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Cardiovascular endurance provides the ability to stay in constant motion for a long time without getting too winded. The efficiency and health of the heart muscle is the key component in this kind of fitness. Good cardiovascular endurance helps keep the blood oxygenated, so when someone reaches the limit of his cardiovascular endurance, he will instinctively try to compensate by gasping for air.
When people are trying to increase the level of their cardiovascular endurance, they will generally use exercises that work well over a long period of time at medium or low intensity. These exercises are especially good for cardiovascular endurance because they keep the heart perpetually busy without a lot of breaks. In most cases, performing these exercises will eventually cause the heart to work more efficiently, and people gradually find it easier to do the exercises for longer stretches.
Many health experts recommend working on cardiovascular endurance as a way to improve overall health and to lessen the risk of certain common illnesses. It is considered particularly useful in keeping a person’s heart healthy. As people age, doctors often recommend less aggressive workout regimens because there is also a danger of overdoing it.
For many people, improving cardiovascular endurance may start with simply walking. This is often done on a daily basis for 30 minutes or more. As people become more capable of enduring the challenge, they will often gradually increase the time spent. If a person lives in the right kind of environment, she may walk in their neighborhood. Other people may use a walking trail or take advantage of treadmills inside their homes.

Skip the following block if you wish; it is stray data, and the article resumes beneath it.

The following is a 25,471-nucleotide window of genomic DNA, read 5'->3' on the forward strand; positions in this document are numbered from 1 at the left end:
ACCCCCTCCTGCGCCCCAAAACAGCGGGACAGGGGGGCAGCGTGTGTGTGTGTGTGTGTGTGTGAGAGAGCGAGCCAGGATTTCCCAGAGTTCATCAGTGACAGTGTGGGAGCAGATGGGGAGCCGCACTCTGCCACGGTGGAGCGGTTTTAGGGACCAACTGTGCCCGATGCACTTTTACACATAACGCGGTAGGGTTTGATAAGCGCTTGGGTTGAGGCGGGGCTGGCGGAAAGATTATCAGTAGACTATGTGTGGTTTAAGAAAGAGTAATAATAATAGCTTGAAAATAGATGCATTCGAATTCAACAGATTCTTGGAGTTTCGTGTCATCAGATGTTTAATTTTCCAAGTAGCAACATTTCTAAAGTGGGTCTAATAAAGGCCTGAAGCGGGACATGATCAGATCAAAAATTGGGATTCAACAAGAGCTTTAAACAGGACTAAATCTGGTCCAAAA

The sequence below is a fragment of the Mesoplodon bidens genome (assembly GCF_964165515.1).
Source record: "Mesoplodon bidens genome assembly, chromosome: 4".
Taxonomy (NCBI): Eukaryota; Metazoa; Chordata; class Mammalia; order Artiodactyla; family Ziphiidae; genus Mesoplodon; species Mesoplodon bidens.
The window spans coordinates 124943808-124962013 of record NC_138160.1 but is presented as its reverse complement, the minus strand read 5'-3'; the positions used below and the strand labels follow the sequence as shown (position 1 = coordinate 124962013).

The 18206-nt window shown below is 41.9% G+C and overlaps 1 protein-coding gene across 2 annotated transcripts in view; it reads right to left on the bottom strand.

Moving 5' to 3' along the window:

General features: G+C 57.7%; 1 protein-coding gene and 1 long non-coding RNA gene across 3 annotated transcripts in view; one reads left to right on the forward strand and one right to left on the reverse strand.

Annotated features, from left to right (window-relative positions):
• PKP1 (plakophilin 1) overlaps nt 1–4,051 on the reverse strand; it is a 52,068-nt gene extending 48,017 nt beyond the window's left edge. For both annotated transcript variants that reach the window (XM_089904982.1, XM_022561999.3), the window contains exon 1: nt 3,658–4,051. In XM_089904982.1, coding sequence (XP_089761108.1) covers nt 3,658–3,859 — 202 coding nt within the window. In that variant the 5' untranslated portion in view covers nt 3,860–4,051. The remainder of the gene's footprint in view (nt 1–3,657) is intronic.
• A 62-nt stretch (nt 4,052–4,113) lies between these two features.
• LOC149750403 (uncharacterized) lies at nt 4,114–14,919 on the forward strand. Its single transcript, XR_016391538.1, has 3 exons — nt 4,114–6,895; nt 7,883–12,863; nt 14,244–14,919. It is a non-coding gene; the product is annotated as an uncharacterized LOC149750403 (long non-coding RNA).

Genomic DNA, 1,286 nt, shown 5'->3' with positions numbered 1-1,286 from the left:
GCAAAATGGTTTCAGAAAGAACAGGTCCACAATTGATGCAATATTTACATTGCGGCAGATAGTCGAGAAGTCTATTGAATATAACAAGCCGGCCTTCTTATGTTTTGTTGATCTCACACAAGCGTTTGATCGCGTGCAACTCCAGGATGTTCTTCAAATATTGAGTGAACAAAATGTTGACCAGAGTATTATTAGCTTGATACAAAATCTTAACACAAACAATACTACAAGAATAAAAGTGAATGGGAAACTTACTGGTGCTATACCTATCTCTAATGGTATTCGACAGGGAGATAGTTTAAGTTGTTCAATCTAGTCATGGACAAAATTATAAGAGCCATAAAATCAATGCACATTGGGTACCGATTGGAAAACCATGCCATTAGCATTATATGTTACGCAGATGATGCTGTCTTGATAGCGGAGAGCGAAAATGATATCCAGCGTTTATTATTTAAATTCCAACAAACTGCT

Other exercises commonly used to increase cardiovascular fitness include bicycling, swimming, or aerobic dancing. The one thing all these exercises have in common is that they don’t build a whole lot of muscle. Muscle-building exercises aren’t quite as good for cardiovascular fitness because they can’t be performed for very long stretches. Usually, they are designed to overload the body with short periods of intense work, and this helps a lot with gaining muscle, but it's not particularly useful for building endurance.
There are some exercise programs that are designed to build both strength and endurance. For example, some weight lifters will do circuit training. This means that they perform their whole routine in constant motion with very few breaks. This allows them to keep their heart rate up for the entire workout and build their muscles simultaneously. Sometimes these kinds of routines will also incorporate some cardio-based exercises mixed in with the strength-training maneuvers.
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